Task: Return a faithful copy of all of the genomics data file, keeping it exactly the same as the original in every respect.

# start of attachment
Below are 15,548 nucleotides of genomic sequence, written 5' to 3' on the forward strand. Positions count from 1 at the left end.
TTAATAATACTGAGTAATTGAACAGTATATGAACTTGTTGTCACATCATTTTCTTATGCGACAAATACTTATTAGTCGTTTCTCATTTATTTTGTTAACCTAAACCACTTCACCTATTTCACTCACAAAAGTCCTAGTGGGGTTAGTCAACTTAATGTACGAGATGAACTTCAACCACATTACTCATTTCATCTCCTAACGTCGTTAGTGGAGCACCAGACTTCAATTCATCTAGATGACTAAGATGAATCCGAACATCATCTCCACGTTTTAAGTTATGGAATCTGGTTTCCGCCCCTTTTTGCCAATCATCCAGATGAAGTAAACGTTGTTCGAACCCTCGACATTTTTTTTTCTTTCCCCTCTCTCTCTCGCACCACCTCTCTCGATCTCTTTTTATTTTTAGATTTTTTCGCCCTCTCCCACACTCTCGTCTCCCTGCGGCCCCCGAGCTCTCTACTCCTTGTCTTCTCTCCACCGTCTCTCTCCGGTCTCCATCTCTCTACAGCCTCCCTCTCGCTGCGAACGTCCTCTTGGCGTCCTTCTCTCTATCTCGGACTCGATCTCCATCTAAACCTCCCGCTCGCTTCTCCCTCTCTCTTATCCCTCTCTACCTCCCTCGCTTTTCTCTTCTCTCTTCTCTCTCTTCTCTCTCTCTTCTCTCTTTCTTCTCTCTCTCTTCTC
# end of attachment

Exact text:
Below are 15,548 nucleotides of genomic sequence, written 5' to 3' on the forward strand. Positions count from 1 at the left end.
TTAATAATACTGAGTAATTGAACAGTATATGAACTTGTTGTCACATCATTTTCTTATGCGACAAATACTTATTAGTCGTTTCTCATTTATTTTGTTAACCTAAACCACTTCACCTATTTCACTCACAAAAGTCCTAGTGGGGTTAGTCAACTTAATGTACGAGATGAACTTCAACCACATTACTCATTTCATCTCCTAACGTCGTTAGTGGAGCACCAGACTTCAATTCATCTAGATGACTAAGATGAATCCGAACATCATCTCCACGTTTTAAGTTATGGAATCTGGTTTCCGCCCCTTTTTGCCAATCATCCAGATGAAGTAAACGTTGTTCGAACCCTCGACATTTTTTTTTCTTTCCCCTCTCTCTCTCGCACCACCTCTCTCGATCTCTTTTTATTTTTAGATTTTTTCGCCCTCTCCCACACTCTCGTCTCCCTGCGGCCCCCGAGCTCTCTACTCCTTGTCTTCTCTCCACCGTCTCTCTCCGGTCTCCATCTCTCTACAGCCTCCCTCTCGCTGCGAACGTCCTCTTGGCGTCCTTCTCTCTATCTCGGACTCGATCTCCATCTAAACCTCCCGCTCGCTTCTCCCTCTCTCTTATCCCTCTCTACCTCCCTCGCTTTTCTCTTCTCTCTTCTCTCTCTTCTCTCTCTCTTCTCTCTTTCTTCTCTCTCTCTTCTC